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Designing the Future of Technology for Seniors

Designing the Future of Technology for Seniors

Barbara Beskind, a legally blind product designer, is shaping the future of technology for seniors.

 

Barbara Beskind is a well-known designer in Silicon Valley who helps companies make better assistive technology and products for seniors. She does all this at the age of 94, and although she might be legally blind, she’s showing no signs of slowing down as she continues to redefine who product designers can be and what they can do.

For Barbara, a life-long passion for making things better and solving problems began in childhood. She recalls making her own toy horse to ride at the age of 8 using a pair of old tires. She considers this her first exposure to the world of design.

Although she wanted to be an engineer and an inventor as a teen, she was encouraged to join the Army instead because most engineering colleges would not accept women students. Training in occupational therapy, Barbara served in the Army for 20 years before retiring in 1966 as a major.

After retiring from the Army, Barbara maintained her own private practice for children with learning disabilities in New Jersey. She was also awarded 6 patents for devices that aid children with balance issues.

At the age of 88, Barbara began to consider retirement. However, one evening found her watching an episode of 60 Minutes with David Kelley, founder of major product design company IDEO. Kelley was talking about how they value having diverse teams with many different perspectives when designing products.

The episode changed everything. It was a light-bulb moment for Barbara, who immediately thought “oh, that sounds like that’s for me!” It also didn’t hurt that she was already living in Silicon Valley, not far from IDEO. After writing to IDEO, Barbara heard back promptly and was given a consulting role in helping design products for the ever-growing base of aging baby-boomers.

Finally, Barbara had become the innovative product designer she always dreamed of becoming—it only took 80 years of hard work! Now, at the age of 94, Barbara is continuing to work with IDEO and creating products for people who are aging or living with some kind of physical impairment.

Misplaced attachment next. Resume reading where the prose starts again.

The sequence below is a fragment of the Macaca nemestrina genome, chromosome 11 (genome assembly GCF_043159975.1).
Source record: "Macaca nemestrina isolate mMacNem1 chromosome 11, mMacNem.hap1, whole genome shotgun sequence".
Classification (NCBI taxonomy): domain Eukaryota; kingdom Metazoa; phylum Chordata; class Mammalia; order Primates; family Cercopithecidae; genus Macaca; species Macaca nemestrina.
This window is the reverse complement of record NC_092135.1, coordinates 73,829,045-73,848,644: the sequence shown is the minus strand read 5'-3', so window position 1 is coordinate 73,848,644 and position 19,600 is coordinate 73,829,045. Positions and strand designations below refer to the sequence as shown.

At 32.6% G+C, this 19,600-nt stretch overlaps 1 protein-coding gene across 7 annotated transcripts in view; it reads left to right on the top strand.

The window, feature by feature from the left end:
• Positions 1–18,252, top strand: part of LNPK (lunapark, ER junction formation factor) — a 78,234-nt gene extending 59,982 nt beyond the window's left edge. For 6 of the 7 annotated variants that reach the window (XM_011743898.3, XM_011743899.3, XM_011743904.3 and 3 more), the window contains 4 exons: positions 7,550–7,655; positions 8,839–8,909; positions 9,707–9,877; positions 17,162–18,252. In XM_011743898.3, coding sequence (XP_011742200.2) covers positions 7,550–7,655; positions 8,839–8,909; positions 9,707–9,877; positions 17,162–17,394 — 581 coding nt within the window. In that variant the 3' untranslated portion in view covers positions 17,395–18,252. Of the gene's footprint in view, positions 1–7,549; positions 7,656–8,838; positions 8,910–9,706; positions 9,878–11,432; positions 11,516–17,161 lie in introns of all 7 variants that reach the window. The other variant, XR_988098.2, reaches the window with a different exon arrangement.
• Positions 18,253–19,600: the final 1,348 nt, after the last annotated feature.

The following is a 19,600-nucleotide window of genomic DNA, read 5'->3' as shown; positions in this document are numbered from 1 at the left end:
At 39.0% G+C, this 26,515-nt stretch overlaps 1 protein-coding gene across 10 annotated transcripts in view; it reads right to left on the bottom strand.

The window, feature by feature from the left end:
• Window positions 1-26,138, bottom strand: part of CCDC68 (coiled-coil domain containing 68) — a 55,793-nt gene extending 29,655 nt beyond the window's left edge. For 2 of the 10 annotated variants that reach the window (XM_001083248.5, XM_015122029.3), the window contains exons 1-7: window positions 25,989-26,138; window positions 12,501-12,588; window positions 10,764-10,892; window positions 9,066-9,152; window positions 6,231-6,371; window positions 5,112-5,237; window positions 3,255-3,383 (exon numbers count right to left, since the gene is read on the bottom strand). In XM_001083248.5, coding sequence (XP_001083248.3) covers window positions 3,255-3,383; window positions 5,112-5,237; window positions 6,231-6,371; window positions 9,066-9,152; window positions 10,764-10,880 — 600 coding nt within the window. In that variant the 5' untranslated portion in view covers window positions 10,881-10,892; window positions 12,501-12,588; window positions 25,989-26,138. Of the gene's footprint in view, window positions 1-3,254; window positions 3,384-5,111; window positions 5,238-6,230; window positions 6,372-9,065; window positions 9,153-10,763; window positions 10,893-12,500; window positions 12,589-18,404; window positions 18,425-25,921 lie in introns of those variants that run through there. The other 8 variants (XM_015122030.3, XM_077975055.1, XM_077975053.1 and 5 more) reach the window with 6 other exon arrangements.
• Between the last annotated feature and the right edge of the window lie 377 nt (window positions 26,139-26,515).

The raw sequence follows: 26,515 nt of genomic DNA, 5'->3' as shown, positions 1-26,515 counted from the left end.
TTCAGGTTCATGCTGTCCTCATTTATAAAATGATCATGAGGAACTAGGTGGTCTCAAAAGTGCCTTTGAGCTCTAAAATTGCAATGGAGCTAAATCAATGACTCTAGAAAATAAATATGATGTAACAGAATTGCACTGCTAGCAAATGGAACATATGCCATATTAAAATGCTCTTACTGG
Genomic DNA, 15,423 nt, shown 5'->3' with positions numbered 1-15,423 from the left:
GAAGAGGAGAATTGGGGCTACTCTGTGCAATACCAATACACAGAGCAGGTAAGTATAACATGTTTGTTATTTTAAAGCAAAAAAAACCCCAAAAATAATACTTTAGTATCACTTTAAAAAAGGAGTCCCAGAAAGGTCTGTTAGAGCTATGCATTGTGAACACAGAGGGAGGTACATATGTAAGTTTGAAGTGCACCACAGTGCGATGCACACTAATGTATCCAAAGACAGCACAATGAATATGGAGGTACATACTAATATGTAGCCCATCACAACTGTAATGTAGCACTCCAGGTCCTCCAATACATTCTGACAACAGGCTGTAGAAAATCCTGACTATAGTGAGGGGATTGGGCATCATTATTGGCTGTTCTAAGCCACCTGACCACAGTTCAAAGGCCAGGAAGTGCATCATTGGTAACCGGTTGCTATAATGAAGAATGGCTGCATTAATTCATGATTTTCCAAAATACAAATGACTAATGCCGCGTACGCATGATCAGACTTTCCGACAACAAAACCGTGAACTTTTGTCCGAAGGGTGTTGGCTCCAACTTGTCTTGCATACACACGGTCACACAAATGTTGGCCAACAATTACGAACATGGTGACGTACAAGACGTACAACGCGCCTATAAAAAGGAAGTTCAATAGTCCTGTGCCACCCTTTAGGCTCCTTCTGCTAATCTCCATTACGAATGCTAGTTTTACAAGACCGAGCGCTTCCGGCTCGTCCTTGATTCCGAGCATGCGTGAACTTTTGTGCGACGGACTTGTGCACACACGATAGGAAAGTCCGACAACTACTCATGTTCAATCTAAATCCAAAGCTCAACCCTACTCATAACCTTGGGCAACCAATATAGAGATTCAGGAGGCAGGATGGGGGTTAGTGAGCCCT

Because of her passion for her fellow seniors, Barbara has become a bit of a celebrity in her field. She gives regular speeches at conferences and acting as an ambassador for seniors and those living with impairments.

For these designs, her inspiration comes from making her friends’ lives easier. She helped a fellow resident at her independent living community by adding rear-view mirrors to his walker so he can see who’s approaching from behind. Also, since many of her friends fall regularly, she’s designing an air-bag system that would deploy to help cushion falls and keep everyone safe from injury.

She’s even working with a team designing a new type of glasses that can replace bifocals by changing prescription electronically. When the younger designers on the team planned to use small replaceable batteries to power these glasses, Barbara spoke up and challenged the team to make it easier for seniors to use. Now, they plan to recharge the glasses by USB, which is simpler for people with less-nimble fingers to manage. Her vision for these glasses is that they’ll recognize friends’ faces and use small speakers to remind the wearer of peoples’ names as they approach. That’s not a feature most younger designers would be thinking about adding!

Because of her passion for her fellow seniors, Barbara has become a bit of a celebrity in her field. She gives regular speeches at conferences and acting as an ambassador for seniors and those living with impairments.

But, her recent success in design hasn’t been without its challenges. She was diagnosed with macular degeneration in 1998, which eventually caused her to lose most of her vision by 2012.

Although she is now legally blind, Barbara continues to be an inspiration to the design community. She uses her experience with near-sightlessness to help create products specifically for people with limited vision. She also makes sure to design easy-to-feel bumps on her products to help people orient them, and she varies things by color, size, and texture to ensure they can be seen more easily.

For her, it’s all about embracing the changes that come with aging and designing specifically for them. Her passion is inspired by her compassion for her fellow seniors, and her own experience with aging helps her understand what will work and what won’t.

Barbara Beskind’s Best with Age story just goes to show: if you don’t ever give up on your dreams, it’s never too late to achieve them. What’s your passion? What’s your dream? How could you work to continue doing what you’re passionate about to work toward your dream? Continue those passions and you just might come across an opportunity, just like Barbara being inspired by David Kelley’s talk. Live, love, learn, and be inspired every day.

#BestWithAge A Blog Series About How the Human Spirit Shines Brightest with Time

 

Sources:

https://news.usc.edu/115495/blind-at-92-barbara-beskind-is-not-your-typical-product-designer/

https://www.npr.org/sections/alltechconsidered/2015/01/19/377702882/at-90-shes-designing-tech-for-aging-boomers

https://www.nextavenue.org/product-designer-age-stereotypes/